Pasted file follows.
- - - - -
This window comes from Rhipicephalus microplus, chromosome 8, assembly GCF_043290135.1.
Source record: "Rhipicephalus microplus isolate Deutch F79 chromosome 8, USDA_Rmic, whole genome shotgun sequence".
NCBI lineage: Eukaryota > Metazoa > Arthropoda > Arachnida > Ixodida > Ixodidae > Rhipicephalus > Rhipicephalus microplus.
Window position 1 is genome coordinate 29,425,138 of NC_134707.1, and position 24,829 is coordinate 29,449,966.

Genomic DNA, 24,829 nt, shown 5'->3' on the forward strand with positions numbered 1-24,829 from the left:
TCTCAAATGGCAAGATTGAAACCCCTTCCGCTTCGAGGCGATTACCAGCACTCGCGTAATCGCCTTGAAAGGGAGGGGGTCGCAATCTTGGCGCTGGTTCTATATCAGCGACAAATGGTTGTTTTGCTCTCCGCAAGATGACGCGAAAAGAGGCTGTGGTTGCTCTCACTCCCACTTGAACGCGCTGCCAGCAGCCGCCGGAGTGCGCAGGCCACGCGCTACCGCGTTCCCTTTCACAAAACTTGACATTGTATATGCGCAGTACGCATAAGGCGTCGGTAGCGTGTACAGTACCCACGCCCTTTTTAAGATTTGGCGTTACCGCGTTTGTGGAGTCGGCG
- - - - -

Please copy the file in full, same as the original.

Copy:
This window comes from Rhipicephalus microplus, chromosome 8, assembly GCF_043290135.1.
Source record: "Rhipicephalus microplus isolate Deutch F79 chromosome 8, USDA_Rmic, whole genome shotgun sequence".
NCBI lineage: Eukaryota > Metazoa > Arthropoda > Arachnida > Ixodida > Ixodidae > Rhipicephalus > Rhipicephalus microplus.
Window position 1 is genome coordinate 29,425,138 of NC_134707.1, and position 24,829 is coordinate 29,449,966.

Genomic DNA, 24,829 nt, shown 5'->3' on the forward strand with positions numbered 1-24,829 from the left:
TCTCAAATGGCAAGATTGAAACCCCTTCCGCTTCGAGGCGATTACCAGCACTCGCGTAATCGCCTTGAAAGGGAGGGGGTCGCAATCTTGGCGCTGGTTCTATATCAGCGACAAATGGTTGTTTTGCTCTCCGCAAGATGACGCGAAAAGAGGCTGTGGTTGCTCTCACTCCCACTTGAACGCGCTGCCAGCAGCCGCCGGAGTGCGCAGGCCACGCGCTACCGCGTTCCCTTTCACAAAACTTGACATTGTATATGCGCAGTACGCATAAGGCGTCGGTAGCGTGTACAGTACCCACGCCCTTTTTAAGATTTGGCGTTACCGCGTTTGTGGAGTCGGCG